“Strength and honour are her clothing; and she shall rejoice in time to come. She openeth her mouth with wisdom; and in her tongue is the law of kindness. She looketh well to the ways of her household, and eateth not the bread of idleness. Her children arise up, and call her blessed; her husband also, and he praiseth her. Many daughters have done virtuously, but thou excellest them all. Favour is deceitful, and beauty is vain: but a woman that feareth the Lord, she shall be praised. Give her of the fruit of her hands; and let her own works praise her in the gates.”
– Proverbs 31: 25-31
To know Phyllis Schlafly was to love her.
I was shocked by the news of her death on Labor Day. Despite her age of 92, she seemed invincible to her friends. She was vital and sharp until the very end.
She was a strong woman of faith, so there is no doubt in my mind that she is with her Lord whom she loved, revered and lived for.
She was an inspiration to all who knew her – her family, her friends, her admirers and the nation she loved so much.
For 70 years, Phyllis labored for liberty.
She recognized that the American family was the cornerstone of a self-governing, free society. If it were torn asunder, as it has been by government and a culture gone crazy, the freedom Americans have known for 240 years would be lost.
Phyllis worked tirelessly to see that would never happen.
She was courageous, articulate and as sure of her convictions as anyone I have ever known.
In 1963, the publisher of the St. Louis Globe-Democrat put it this way: “Phyllis Schlafly stands for everything that has made America great and for those things which will keep it that way.”
It’s doubtful, though, today’s so-called “mainstream media” will remember her so kindly. She took them on throughout her political life. That’s what first caught my eye, long before I got to know her. I remember her historic fight against the so-called “Equal Rights Amendment.” I remember her support for a strong defense. I remember her unflagging support of Ronald Reagan.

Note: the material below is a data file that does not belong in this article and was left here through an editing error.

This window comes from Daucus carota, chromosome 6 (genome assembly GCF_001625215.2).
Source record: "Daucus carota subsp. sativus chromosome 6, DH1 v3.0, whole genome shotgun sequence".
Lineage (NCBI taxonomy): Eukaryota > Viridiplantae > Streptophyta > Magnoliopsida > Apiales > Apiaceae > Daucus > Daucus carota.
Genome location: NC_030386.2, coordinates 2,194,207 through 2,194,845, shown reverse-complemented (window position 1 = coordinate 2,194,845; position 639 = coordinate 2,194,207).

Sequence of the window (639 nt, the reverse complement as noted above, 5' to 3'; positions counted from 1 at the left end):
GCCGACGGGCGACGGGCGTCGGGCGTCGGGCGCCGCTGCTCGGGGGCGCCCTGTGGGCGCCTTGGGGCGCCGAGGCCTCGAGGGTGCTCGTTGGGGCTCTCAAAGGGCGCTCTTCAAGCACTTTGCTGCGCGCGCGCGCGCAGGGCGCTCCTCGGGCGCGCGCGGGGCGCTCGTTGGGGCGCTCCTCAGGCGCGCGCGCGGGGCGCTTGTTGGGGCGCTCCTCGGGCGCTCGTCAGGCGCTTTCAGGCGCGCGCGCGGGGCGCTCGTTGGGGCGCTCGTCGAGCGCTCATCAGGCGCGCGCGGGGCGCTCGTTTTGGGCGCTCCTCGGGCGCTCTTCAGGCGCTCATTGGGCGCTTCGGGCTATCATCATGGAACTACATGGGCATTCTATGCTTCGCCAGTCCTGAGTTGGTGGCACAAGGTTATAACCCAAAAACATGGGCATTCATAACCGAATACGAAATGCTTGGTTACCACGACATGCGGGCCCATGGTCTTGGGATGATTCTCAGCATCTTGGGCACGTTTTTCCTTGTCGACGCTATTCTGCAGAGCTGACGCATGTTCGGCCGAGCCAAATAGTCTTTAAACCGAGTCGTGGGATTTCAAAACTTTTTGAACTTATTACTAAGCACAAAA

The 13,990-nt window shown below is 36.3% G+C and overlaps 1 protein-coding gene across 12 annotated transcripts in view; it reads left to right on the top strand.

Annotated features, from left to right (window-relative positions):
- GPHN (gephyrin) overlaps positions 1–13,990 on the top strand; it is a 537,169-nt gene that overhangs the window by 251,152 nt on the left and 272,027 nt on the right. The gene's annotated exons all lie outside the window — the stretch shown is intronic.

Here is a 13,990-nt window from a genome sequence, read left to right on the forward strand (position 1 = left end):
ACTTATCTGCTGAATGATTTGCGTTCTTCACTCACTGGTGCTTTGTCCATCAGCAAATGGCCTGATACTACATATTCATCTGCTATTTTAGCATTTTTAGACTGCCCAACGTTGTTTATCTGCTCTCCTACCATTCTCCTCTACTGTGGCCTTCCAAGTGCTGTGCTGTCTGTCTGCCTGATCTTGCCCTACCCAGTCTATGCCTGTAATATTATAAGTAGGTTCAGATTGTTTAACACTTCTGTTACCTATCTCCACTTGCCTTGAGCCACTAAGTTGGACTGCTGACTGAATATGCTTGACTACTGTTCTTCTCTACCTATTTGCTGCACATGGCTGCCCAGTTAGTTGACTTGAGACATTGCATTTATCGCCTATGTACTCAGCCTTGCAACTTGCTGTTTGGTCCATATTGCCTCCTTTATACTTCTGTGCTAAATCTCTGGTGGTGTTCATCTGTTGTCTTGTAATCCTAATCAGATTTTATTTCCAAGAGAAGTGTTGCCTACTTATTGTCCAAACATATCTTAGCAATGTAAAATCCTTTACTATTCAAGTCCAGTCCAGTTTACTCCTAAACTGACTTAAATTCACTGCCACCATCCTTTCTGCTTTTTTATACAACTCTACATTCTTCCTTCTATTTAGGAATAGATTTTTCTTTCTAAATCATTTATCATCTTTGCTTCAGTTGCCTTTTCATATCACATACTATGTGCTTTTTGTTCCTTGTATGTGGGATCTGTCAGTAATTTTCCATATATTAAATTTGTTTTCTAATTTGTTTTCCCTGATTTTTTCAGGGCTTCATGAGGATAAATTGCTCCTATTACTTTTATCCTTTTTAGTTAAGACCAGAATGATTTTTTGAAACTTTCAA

We will no doubt remember her after her death for her full-throated, unambiguous support for Donald Trump.
Whenever I was in doubt about an issue, I felt comfortable looking to her for answers. Her advice never failed me.
It was easy to get to know Phyllis. She was no respecter of persons. She treated everyone she met with grace and charm and a smile. She was fun-loving and full of surprises – outspoken, genuine and down to earth. And she was always there with words of encouragement for her friends.
My conversion as a young “progressive” was due in part to her work, including her 1964 classic, “A Choice Not An Echo,” self-published long before self-publishing was cool. It sold more than 3 million copies.
In 2016, she said the election of Donald Trump represents America’s last chance, explaining that if Trump does not win and mass immigration is not stopped, “we’re not going to be America anymore.”
America is better today because Phyllis Schlafly was here fighting the good fight for life, liberty and the pursuit of happiness.
It’s unlikely we will ever see a more brilliant, committed, determined activist and political tactician in our lifetime.
She was a national treasure.
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